Looking after your cat's teeth is crucial to their overall health. The best way to make sure all is well is to organise routine check ups with your vet. A lot of research has gone into dental care in cats with case studies showing that various forms of dental disease is often the main cause of other more serious health problems in cats. Amazingly around 70% of older cats suffer from some sort of dental problem which needs to be treated by a vet.
Kittens lose their baby teeth at around 4 to 6 months old when their permanent teeth appear. Adult cats have 30 teeth which consist of canines, incisors, pre-molars and molars and it's when adult teeth have pushed through that regular check-ups need to be organised. If there is a dental problem, your cat could stop eating because a dental condition can be very painful. Dental issues can cause a lot of stress as well as discomfort for your four legged friend and if left untreated can prove fatal. Below are 8 specific dental problems to look for.
Plaque problems can be a real issue and if left untreated can lead to all sorts of other health problems. Feeding dry food can help reduce plaque but if there is a big build up then your vet may need to take a look at your cats' teeth. You may find that food particles and bacteria have collected along your cats' gum line and it is this that forms the unwanted plaque. If left untreated and not removed as soon as possible, a cat's saliva mixes with the plaque and it is this that forms into tartar on your cat's teeth.
A build up of tartar can lead to all sorts of very serious health problems. It is extremely rare for cats to suffer from cavities because they are more prone to gum disease as well as an excessive build-up of tartar. This build-up then irritates the gums, the tartar causes gums to become inflamed, a condition known as gingivitis. The thing is that both gingivitis and periodontitis are preventable. If plaque is removed at regular intervals neither of the conditions will develop.
This condition is reversible, it's the mildest form of periodontal disease. Gingivitis may affect one tooth or it could spread to several teeth and causes inflammation and infection along the gums. The infection spreads from gums to ligaments and then on to the bones that support the teeth. If left untreated, teeth become loose and subsequently fall out. The problem is that gums have a very good and healthy blood flow in them which means bacteria can thrive and then easily be transported to other vital organs in the body – this includes the liver and kidneys.
Unlike ginitivitis, periodantal disease is not that easy to treat and can cause many other dental problems for your cat which are all extremely painful. The condition needs to be diagnosed as quickly as possible and then treated in order to slow it down and if you are lucky stop it completely.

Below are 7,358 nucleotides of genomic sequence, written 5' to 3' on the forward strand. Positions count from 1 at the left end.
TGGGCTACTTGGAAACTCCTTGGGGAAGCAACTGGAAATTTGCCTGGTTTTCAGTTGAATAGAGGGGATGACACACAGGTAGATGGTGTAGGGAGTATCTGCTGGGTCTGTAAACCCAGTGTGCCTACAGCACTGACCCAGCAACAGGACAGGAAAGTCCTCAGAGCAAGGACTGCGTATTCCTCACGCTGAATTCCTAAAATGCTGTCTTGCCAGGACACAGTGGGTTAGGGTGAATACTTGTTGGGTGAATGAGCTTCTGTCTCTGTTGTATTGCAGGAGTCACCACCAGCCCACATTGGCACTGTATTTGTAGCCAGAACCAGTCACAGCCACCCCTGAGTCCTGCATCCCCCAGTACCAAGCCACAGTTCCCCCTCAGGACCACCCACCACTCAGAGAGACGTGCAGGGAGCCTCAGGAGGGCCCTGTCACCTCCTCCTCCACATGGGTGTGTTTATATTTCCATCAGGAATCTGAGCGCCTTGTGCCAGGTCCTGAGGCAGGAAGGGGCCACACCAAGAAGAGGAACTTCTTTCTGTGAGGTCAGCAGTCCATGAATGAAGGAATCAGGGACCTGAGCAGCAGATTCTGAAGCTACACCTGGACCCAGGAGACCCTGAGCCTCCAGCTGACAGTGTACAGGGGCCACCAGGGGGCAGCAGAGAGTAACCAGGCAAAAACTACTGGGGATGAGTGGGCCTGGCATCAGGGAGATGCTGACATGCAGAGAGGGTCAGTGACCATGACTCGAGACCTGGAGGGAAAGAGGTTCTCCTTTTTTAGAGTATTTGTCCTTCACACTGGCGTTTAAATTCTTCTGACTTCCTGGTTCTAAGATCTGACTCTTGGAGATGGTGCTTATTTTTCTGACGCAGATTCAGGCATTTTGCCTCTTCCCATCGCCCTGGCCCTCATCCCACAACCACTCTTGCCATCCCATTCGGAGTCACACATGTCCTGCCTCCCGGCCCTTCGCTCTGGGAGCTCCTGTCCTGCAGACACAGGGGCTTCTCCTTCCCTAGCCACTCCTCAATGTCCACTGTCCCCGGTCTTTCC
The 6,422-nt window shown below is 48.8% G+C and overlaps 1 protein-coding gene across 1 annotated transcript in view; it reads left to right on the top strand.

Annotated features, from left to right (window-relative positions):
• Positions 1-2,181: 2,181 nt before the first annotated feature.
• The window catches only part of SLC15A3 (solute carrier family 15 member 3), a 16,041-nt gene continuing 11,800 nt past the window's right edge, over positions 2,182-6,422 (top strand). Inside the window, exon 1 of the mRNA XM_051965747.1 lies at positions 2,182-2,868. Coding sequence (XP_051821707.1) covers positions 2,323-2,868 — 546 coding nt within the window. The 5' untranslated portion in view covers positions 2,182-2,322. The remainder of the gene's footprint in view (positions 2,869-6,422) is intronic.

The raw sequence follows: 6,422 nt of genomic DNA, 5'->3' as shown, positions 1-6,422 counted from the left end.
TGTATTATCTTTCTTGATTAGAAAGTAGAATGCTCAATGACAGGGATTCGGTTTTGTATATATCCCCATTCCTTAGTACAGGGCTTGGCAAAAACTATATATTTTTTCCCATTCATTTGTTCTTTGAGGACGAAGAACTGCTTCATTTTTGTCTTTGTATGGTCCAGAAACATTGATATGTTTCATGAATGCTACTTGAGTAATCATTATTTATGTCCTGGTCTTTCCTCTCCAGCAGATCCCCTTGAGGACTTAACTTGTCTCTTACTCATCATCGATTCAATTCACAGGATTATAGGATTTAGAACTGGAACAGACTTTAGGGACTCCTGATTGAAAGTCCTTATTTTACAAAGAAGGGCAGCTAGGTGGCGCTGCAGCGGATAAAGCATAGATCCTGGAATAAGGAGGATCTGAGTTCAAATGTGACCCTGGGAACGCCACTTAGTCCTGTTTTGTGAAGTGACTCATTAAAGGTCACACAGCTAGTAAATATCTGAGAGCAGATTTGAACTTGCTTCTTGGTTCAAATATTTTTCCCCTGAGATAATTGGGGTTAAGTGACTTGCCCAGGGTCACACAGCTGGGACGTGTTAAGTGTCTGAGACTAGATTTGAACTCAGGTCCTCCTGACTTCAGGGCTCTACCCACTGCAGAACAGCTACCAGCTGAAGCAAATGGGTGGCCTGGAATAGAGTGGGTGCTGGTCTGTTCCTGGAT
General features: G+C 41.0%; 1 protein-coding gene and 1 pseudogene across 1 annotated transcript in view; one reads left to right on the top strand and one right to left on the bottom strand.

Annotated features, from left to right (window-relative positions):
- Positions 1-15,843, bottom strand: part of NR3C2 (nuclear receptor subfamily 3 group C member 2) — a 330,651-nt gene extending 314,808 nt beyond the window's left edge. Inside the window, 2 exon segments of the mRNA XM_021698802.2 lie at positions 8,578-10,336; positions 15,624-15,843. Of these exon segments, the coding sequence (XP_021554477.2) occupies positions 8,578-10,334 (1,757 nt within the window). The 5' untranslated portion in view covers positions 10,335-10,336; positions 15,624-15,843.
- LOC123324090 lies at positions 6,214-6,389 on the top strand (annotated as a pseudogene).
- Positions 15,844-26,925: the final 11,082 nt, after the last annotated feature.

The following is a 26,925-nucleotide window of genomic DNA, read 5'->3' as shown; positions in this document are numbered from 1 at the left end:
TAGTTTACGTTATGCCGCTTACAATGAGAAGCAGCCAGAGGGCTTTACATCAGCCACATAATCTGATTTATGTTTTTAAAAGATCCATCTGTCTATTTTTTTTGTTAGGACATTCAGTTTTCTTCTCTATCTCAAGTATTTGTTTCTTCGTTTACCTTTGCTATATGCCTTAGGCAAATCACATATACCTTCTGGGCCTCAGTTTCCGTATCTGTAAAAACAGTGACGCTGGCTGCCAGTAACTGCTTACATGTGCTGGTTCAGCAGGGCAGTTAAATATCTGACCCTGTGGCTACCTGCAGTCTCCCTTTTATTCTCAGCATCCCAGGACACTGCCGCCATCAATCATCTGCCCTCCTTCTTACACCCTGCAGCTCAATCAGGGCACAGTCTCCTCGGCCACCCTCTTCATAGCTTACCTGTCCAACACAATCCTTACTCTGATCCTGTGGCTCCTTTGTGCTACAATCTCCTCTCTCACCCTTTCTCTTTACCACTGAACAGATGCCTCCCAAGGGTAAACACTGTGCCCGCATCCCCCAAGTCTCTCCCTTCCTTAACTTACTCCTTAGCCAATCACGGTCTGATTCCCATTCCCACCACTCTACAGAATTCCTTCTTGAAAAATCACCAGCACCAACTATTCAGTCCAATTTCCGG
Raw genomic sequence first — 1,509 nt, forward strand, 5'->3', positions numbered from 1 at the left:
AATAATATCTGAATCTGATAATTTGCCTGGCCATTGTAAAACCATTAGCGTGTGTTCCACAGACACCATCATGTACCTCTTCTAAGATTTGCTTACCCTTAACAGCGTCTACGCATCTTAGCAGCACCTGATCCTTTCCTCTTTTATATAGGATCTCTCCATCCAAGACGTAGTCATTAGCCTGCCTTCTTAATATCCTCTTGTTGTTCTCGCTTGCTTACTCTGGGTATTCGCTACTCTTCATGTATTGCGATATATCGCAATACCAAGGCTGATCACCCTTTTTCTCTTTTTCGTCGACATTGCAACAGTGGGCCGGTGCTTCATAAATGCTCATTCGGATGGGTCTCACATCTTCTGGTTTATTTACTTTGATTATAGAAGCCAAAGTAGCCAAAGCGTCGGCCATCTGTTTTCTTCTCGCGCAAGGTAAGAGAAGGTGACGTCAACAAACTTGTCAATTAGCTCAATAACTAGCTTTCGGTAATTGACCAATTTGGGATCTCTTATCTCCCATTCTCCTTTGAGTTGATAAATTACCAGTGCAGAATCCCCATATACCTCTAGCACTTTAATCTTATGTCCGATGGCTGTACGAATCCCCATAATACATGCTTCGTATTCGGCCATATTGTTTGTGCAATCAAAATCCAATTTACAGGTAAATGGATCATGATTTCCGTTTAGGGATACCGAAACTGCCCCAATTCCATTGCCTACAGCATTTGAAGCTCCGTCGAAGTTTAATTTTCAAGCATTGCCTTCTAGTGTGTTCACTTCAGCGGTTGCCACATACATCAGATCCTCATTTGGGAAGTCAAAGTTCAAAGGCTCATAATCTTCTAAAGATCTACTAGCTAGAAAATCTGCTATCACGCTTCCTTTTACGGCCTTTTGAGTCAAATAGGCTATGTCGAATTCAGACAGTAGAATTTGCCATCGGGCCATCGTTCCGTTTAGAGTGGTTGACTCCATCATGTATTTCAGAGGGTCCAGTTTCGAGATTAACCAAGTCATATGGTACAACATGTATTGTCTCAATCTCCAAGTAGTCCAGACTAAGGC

This is another common dental problem found in older cats. The resorptions are often referred to as 'cavities' and are normally found just where the gum meets the teeth. Lower premolars are usually the ones more commonly affected but with this said, it can affect other teeth as well. The cause of FORL is still unknown, however, most vets will take x-rays of your cat's jaw and then make an informed decision as to whether to take out the affected teeth or not.
If you spot your cat sneezing a lot it could be the first sign of a fractured or broken tooth. Your pet might also paw at its face and start to rub the side of its face on your furniture or walls. Unfortunately if the fractured tooth gets infected the area just under their eye can become swollen too. Another indication is swelling in the jaw which makes it very hard for your cat to eat properly – you might notice them dropping their food constantly. The broken tooth needs to be treated as soon as possible otherwise your cat will lose condition very quickly.
Stomatitis is a painful condition that is potentially life threatening to cats and can affect all breeds at any age. However, a few breeds including Himalayans, Somalis and Persians are more prone to developing the condition with short as are long haired oriental breeds. Cats suffering from the condition usually have very bad breath and inflamed, red gums. If left untreated, this infection and inflammation spreads very quickly to the throat which makes it very hard for a cat to swallow any food or even water.
Unfortunately, oral cancer is quite common in cats. The cancers that form in the mouth are usually in the form of tumours which can develop in teeth, soft tissue or in the bones. The condition normally affects older cats – mainly middle-aged onwards, but oral cancer can also affect much younger cats too. The condition needs to be diagnosed quickly and then treated as quickly as possible to stop the cancer from advancing.
It is very important to keep an eye on your pet's teeth because if there is anything going on, it may well affect your cat's overall well-being and can sometimes to lead to much more serious conditions. Below is a list of symptoms to watch out for:
However, some of the signs can be a little hard to spot which is why regular check ups with your vet need to be organised. If there is a problem, it can be picked up on and treated as soon as possible. Your vet will also advise you on what sort of food to give your cat as a way to help prevent any future dental problems from happening.
If you leave dental problems untreated it may often lead to much bigger health problems for your pet cat. Unfortunately, oral bacteria can easily enter into the blood stream and then go on to cause damage to the heart, liver and kidneys. There are all sorts of ways to prevent dental issues from occurring. Choosing the right food and offering special teeth cleaning treats to your cat are great ways to prevent build ups of plaque and tartar. But by far the best way to take care of your cat's teeth is to routinely take them for check-ups with your vet.